Is it Legal in Massachusetts for Employers to Use Vaccination Mandates on Employees?
The pandemic unfortunately hasn’t conveniently disappeared, even though in many parts of the U.S. life has returned to something resembling near normality. The principal reason why this improvement has happened, even if it hasn’t been perfect, is the availability of safe, effective vaccines against the SARS-Cov-2 virus. The principal reason why life hasn’t returned to normal faster is that the number of people getting vaccinated has stalled somewhat as a result of misinformation, vaccine hesitancy and the spread of the most transmissible variant of the Covid virus yet, in the form of Delta.
Should employers make it compulsory for employees to get fully vaccinated?
Vaccine mandates for employees have become another hugely controversial topic. Aside from questioning the legal ramifications of vaccine mandates, there are very good reasons why employers should insist that their employees are vaccinated. The vaccines available to combat Covid-19 are free and don’t cost the employer or employee anything. They are also very effective in preventing serious illness and death, even though it appears that with the Delta variant now rampant, vaccination doesn’t 100% prevent the risk of infection and infected people who have been fully vaccinated still have a risk, albeit a reduced one, of transmitting the virus to others.
Employers who employ fully vaccinated workers are less likely to suffer absenteeism because of sickness, and are less likely to run the risk of employees who become sick at work applying for workers compensation. Their employees will be healthier and more productive.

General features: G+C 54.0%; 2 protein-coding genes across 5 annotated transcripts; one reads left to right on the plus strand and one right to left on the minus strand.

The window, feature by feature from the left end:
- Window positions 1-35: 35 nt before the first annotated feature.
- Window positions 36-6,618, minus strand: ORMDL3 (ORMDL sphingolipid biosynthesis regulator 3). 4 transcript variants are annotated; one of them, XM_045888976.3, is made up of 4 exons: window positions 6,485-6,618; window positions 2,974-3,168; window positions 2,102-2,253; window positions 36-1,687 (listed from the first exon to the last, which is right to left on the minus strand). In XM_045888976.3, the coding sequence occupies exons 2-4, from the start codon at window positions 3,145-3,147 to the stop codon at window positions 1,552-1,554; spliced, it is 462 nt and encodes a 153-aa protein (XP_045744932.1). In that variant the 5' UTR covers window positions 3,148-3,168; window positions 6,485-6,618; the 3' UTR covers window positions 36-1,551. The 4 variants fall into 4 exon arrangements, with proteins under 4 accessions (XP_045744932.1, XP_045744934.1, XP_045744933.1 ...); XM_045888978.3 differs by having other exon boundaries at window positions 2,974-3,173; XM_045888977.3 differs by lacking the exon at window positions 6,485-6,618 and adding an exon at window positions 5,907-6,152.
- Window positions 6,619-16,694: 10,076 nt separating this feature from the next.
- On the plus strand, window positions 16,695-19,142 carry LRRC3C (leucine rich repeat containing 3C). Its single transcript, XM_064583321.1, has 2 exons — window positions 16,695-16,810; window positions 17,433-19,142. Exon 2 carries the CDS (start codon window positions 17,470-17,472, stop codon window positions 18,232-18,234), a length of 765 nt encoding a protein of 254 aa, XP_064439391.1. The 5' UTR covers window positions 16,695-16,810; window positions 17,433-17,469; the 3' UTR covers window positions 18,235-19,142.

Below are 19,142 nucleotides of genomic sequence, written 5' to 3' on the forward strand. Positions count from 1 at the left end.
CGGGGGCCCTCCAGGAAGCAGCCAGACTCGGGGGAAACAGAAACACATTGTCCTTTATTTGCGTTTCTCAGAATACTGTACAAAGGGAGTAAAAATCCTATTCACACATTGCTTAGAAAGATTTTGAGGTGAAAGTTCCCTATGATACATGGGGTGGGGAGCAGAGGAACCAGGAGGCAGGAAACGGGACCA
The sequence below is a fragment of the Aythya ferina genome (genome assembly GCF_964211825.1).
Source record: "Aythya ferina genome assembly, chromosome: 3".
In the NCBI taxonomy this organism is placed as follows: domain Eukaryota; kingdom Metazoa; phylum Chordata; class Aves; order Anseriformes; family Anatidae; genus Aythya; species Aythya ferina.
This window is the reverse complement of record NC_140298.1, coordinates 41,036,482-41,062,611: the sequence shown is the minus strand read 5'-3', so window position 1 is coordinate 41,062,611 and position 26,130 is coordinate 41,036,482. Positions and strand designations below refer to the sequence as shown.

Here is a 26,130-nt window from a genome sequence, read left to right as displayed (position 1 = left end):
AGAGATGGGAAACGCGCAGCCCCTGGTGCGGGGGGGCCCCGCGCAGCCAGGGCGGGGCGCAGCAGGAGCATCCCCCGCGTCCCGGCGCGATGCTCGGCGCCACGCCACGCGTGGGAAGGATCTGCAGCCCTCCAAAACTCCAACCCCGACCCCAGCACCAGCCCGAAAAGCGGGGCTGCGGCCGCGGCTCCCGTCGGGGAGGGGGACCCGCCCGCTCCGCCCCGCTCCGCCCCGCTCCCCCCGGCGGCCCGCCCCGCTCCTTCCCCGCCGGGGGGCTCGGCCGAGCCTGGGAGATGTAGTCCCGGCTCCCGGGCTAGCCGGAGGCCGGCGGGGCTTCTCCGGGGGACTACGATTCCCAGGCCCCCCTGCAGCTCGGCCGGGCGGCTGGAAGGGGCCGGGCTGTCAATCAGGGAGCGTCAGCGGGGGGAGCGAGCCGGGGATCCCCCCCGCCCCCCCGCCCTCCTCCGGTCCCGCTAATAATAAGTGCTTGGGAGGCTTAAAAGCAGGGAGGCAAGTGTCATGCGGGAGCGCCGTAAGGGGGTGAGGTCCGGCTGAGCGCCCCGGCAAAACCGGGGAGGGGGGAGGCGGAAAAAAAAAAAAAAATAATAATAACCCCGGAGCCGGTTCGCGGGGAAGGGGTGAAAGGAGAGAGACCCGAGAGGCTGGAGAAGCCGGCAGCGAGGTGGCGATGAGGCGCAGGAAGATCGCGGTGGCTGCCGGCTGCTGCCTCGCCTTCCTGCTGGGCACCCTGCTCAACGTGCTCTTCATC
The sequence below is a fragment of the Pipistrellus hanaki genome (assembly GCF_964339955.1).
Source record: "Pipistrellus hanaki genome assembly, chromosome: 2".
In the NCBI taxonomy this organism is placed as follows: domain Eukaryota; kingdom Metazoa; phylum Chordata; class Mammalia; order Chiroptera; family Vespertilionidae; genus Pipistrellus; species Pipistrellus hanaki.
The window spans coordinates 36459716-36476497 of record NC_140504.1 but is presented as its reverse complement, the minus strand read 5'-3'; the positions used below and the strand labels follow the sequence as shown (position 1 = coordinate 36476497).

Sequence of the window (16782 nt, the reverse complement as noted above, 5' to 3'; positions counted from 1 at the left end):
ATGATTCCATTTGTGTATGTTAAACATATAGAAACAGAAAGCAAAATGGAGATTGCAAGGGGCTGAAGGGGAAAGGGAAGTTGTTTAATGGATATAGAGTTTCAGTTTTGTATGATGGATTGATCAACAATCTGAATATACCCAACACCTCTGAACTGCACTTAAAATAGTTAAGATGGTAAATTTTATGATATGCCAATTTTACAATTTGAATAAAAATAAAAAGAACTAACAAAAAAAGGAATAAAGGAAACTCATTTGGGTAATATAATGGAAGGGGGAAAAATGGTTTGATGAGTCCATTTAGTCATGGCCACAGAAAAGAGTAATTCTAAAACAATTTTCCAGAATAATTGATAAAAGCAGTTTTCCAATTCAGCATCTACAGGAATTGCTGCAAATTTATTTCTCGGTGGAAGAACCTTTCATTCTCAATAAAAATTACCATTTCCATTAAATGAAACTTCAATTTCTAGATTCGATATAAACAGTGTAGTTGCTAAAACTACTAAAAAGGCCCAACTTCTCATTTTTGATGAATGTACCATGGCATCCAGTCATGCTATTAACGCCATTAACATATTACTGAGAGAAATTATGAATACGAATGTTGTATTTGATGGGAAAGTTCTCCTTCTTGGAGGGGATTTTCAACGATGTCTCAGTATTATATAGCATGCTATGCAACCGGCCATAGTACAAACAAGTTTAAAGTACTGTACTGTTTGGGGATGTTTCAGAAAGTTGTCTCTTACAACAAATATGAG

From a more social perspective, vaccination mandates might encourage greater vaccination rates and there is near unanimous agreement amongst public health officials that this is a good thing for society as a whole.
Is vaccination mandating legal in Massachusetts?
The short answer is yes, at least for state and local government employers. By coincidence, one of the reasons why it is legal is because of an obscure decision by the Massachusetts Supreme Court back in 1905. The court made the ruling after the Cambridge, MA city government had mandated vaccination by its residents over 21 against smallpox in 1903, with those found to have breached the mandate forced to pay a $5 fine. A pastor was so incensed at being fined that he appealed the fine by taking his case to the state’s Supreme Court. The Supreme Court upheld the validity of the vaccination mandate in Jacobson vs Massachusetts, a decision which still stands today, although the verdict may not apply to the federal government as an employer. Of course, this won’t stop employees who object to a mandate applied to them trying to test the legality of an employer mandate, but unless there is a serious attempt to reverse the law, they are unlikely to succeed.
How at will employment affects vaccination mandates